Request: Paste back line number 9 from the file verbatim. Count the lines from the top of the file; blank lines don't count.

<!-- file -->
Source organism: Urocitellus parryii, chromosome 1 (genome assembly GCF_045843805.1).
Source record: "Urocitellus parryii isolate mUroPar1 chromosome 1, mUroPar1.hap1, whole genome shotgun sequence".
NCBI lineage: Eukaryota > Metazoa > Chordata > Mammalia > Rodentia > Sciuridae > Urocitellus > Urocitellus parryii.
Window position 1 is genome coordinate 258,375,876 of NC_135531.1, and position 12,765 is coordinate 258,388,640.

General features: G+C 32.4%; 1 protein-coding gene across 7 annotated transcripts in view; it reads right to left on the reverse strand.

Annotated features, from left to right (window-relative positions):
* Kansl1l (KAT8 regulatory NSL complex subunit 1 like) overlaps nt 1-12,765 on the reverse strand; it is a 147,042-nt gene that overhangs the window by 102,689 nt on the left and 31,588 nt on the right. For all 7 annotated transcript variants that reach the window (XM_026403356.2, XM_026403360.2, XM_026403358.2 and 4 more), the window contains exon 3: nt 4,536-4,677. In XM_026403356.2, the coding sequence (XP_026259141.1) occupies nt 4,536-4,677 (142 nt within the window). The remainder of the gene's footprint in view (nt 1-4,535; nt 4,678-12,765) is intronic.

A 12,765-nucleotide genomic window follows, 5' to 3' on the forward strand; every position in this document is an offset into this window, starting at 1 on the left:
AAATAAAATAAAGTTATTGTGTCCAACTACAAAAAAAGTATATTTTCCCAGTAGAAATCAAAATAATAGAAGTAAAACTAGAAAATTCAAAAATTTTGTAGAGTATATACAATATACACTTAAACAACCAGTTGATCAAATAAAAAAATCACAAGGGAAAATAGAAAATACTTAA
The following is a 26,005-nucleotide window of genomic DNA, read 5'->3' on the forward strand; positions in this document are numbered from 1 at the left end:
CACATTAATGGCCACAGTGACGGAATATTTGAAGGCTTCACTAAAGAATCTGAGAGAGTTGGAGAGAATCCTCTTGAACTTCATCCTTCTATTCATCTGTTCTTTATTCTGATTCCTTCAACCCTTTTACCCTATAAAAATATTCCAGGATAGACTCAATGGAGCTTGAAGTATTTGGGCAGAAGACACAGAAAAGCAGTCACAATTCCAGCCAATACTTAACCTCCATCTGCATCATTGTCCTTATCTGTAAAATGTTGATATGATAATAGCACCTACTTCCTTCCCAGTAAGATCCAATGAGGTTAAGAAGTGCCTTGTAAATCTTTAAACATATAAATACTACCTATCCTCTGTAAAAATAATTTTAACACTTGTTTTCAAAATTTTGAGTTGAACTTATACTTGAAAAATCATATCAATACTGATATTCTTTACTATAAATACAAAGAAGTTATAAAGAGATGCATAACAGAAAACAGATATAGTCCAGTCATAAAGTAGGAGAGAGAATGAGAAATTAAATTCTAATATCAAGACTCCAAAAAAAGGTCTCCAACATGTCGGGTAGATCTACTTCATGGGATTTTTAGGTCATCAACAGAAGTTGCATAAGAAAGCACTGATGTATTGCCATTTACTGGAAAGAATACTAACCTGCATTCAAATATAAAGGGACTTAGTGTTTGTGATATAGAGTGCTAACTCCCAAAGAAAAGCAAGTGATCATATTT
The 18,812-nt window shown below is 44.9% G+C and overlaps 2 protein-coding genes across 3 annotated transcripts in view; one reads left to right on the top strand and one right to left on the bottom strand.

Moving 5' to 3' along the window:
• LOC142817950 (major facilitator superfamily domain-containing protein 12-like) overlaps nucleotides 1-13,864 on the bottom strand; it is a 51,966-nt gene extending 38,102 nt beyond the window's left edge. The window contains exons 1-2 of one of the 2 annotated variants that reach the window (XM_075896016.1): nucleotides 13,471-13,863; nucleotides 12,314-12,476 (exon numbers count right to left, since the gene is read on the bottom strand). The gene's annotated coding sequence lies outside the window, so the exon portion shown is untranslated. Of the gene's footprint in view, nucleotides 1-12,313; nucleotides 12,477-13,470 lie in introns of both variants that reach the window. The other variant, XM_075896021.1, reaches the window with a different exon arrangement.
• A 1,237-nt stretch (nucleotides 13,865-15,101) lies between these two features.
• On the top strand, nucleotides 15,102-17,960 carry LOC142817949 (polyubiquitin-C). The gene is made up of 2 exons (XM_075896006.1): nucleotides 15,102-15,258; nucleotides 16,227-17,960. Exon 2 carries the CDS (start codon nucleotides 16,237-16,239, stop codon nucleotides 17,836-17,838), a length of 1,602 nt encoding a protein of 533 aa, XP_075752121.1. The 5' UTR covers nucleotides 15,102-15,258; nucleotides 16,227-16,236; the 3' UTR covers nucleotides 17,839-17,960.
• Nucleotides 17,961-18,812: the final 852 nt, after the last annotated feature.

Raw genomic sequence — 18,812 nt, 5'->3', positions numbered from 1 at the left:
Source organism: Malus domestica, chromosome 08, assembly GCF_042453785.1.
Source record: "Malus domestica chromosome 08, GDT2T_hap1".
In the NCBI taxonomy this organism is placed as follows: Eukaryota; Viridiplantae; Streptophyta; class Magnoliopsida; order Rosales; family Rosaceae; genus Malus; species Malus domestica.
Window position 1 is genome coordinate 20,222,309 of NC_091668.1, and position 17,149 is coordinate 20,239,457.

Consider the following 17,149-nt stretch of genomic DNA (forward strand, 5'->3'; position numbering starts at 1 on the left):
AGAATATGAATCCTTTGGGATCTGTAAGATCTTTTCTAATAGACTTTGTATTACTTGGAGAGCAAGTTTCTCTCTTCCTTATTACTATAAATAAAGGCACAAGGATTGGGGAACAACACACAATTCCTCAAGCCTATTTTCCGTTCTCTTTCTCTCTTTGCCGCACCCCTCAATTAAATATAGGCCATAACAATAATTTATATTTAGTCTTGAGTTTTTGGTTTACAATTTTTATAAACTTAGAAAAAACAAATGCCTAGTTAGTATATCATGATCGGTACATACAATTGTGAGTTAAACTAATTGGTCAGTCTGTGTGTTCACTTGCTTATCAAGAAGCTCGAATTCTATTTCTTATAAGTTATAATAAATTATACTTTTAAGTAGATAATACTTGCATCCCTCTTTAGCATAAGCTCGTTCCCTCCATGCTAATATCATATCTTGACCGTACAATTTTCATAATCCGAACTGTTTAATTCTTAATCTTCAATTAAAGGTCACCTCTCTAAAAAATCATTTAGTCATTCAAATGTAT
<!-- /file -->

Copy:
AAATAAAATAAAGTTATTGTGTCCAACTACAAAAAAAGTATATTTTCCCAGTAGAAATCAAAATAATAGAAGTAAAACTAGAAAATTCAAAAATTTTGTAGAGTATATACAATATACACTTAAACAACCAGTTGATCAAATAAAAAAATCACAAGGGAAAATAGAAAATACTTAA